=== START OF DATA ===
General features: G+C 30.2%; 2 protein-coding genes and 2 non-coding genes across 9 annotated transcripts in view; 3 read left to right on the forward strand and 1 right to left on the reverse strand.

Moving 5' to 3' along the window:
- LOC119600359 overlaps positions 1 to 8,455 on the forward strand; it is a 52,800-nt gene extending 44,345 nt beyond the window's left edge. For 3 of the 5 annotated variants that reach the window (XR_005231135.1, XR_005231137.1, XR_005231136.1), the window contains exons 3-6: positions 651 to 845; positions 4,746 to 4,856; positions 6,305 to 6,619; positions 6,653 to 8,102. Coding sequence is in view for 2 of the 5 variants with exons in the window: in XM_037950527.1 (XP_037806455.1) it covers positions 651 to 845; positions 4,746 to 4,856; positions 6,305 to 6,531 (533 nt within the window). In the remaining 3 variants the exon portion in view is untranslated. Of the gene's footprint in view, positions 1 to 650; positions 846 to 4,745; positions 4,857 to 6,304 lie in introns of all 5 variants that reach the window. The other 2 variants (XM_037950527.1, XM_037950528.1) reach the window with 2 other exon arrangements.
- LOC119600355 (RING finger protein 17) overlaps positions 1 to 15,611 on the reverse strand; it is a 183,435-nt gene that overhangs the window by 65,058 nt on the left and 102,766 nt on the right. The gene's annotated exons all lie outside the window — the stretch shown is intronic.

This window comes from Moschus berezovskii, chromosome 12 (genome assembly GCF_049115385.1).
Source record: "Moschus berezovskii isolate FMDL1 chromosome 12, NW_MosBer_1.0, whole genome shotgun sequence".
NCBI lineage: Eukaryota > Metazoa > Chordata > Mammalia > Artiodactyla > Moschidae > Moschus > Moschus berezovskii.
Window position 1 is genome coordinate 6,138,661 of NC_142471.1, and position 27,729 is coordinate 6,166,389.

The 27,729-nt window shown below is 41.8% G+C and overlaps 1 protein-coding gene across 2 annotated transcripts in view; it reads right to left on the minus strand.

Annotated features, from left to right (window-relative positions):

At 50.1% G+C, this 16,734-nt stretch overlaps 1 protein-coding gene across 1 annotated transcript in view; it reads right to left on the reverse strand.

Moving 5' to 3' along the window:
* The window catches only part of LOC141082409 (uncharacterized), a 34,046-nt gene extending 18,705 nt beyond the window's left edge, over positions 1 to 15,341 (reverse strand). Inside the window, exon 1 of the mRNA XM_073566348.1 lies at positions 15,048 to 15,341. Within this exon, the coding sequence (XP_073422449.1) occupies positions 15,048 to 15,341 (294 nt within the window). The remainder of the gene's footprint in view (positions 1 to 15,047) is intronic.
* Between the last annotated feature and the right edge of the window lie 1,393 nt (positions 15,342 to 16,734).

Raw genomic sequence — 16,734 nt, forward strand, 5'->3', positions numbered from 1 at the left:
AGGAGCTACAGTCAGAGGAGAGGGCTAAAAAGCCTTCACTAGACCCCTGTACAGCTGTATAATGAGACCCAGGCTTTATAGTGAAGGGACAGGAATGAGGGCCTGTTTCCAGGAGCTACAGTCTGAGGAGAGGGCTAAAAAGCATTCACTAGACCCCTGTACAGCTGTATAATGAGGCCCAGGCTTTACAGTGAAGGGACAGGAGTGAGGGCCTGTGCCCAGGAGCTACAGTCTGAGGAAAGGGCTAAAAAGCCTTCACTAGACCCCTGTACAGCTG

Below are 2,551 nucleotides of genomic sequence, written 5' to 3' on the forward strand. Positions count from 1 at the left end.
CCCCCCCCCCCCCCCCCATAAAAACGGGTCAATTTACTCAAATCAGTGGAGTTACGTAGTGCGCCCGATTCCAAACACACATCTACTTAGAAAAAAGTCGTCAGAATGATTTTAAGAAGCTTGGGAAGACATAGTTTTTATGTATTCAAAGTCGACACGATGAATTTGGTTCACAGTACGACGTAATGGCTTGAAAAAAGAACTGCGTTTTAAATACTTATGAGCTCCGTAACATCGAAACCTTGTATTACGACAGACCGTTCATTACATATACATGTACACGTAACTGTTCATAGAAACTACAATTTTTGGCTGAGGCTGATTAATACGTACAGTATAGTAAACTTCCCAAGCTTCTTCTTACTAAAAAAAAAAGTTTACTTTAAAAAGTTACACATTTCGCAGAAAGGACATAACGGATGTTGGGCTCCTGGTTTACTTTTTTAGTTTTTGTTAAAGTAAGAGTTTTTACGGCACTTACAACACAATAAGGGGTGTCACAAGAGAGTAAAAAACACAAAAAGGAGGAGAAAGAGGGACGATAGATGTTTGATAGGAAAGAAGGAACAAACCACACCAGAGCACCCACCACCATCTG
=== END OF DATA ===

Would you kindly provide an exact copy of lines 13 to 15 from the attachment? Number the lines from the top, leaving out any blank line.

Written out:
* The window catches only part of LOC141082409 (uncharacterized), a 34,046-nt gene extending 18,705 nt beyond the window's left edge, over positions 1 to 15,341 (reverse strand). Inside the window, exon 1 of the mRNA XM_073566348.1 lies at positions 15,048 to 15,341. Within this exon, the coding sequence (XP_073422449.1) occupies positions 15,048 to 15,341 (294 nt within the window). The remainder of the gene's footprint in view (positions 1 to 15,047) is intronic.
* Between the last annotated feature and the right edge of the window lie 1,393 nt (positions 15,342 to 16,734).

Raw genomic sequence — 16,734 nt, forward strand, 5'->3', positions numbered from 1 at the left: